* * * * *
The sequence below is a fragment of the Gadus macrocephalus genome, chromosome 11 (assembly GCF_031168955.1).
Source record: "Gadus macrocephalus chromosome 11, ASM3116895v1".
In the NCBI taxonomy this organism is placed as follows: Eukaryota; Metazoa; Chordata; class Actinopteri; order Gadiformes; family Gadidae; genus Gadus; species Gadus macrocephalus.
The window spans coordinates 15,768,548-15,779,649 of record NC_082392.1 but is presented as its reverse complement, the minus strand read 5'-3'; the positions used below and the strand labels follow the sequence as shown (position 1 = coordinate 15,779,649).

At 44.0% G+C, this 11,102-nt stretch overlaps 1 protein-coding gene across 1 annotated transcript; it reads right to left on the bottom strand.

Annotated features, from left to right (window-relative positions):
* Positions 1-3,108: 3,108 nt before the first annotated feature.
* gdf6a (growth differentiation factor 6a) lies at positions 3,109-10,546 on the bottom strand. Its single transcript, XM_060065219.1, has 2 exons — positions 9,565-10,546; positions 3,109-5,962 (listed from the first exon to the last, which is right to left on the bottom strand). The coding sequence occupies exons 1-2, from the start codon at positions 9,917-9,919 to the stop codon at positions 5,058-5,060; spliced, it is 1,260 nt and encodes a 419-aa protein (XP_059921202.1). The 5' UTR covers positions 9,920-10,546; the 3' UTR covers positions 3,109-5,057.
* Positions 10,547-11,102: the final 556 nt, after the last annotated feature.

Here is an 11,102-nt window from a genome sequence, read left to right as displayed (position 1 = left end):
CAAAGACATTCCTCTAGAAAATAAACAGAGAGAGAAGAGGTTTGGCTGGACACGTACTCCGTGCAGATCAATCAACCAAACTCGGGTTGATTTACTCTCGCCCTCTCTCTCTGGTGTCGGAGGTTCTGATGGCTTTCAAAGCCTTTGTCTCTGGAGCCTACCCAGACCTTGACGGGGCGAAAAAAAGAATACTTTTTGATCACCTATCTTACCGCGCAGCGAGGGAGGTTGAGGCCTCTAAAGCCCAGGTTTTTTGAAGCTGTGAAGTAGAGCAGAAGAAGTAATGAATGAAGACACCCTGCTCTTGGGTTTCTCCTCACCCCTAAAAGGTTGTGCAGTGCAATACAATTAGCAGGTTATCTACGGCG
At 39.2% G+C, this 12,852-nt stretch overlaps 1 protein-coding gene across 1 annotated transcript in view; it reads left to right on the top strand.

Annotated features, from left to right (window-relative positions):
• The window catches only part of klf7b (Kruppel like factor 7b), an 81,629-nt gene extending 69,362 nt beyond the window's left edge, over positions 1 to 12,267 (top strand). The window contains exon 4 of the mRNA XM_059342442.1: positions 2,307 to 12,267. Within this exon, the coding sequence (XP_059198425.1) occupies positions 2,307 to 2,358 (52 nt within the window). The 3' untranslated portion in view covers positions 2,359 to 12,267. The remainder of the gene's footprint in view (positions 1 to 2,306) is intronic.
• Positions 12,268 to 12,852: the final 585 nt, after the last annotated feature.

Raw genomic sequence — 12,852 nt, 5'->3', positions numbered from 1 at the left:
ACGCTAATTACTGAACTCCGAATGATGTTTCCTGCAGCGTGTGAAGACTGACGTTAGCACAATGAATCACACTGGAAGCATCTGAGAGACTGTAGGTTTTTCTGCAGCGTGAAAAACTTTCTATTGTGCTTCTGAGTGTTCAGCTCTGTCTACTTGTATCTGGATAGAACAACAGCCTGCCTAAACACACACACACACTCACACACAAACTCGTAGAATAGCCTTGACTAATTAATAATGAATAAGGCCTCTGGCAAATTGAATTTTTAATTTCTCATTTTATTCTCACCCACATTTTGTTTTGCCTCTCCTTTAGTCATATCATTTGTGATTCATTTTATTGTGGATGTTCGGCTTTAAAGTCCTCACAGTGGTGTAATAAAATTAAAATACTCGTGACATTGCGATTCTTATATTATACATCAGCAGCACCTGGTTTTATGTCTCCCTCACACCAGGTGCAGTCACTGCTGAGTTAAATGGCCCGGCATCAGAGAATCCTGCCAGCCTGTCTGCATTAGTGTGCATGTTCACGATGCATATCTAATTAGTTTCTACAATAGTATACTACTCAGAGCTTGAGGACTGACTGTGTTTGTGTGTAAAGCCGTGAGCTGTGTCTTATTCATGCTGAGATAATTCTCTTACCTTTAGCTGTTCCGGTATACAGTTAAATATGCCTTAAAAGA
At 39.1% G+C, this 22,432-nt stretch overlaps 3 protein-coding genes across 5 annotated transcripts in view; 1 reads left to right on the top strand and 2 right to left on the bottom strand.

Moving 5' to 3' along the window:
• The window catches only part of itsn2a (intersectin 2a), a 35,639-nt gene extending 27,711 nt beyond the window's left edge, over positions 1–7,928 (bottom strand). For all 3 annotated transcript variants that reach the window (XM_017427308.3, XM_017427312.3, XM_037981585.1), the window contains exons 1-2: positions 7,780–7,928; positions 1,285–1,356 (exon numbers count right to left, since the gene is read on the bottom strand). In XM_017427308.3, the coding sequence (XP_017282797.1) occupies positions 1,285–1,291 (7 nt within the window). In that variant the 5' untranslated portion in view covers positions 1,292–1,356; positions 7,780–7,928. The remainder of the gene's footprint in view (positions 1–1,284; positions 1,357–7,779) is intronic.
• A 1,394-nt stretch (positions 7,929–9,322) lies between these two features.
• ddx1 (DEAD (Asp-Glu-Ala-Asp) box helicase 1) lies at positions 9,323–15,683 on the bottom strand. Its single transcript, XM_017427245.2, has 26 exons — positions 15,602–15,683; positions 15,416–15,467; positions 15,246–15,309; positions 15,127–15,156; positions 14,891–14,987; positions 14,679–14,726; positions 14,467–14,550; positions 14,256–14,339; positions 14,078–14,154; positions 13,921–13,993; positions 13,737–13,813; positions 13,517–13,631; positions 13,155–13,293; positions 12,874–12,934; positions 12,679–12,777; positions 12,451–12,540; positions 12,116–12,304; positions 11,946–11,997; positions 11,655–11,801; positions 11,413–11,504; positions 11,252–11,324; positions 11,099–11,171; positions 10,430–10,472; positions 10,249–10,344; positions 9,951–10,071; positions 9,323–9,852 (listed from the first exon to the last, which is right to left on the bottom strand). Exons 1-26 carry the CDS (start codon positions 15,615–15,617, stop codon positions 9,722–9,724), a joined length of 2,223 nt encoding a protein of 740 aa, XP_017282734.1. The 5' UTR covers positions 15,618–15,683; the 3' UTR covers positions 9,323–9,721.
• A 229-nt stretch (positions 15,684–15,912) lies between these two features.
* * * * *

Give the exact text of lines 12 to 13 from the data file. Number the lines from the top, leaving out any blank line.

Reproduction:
At 39.2% G+C, this 12,852-nt stretch overlaps 1 protein-coding gene across 1 annotated transcript in view; it reads left to right on the top strand.

Annotated features, from left to right (window-relative positions):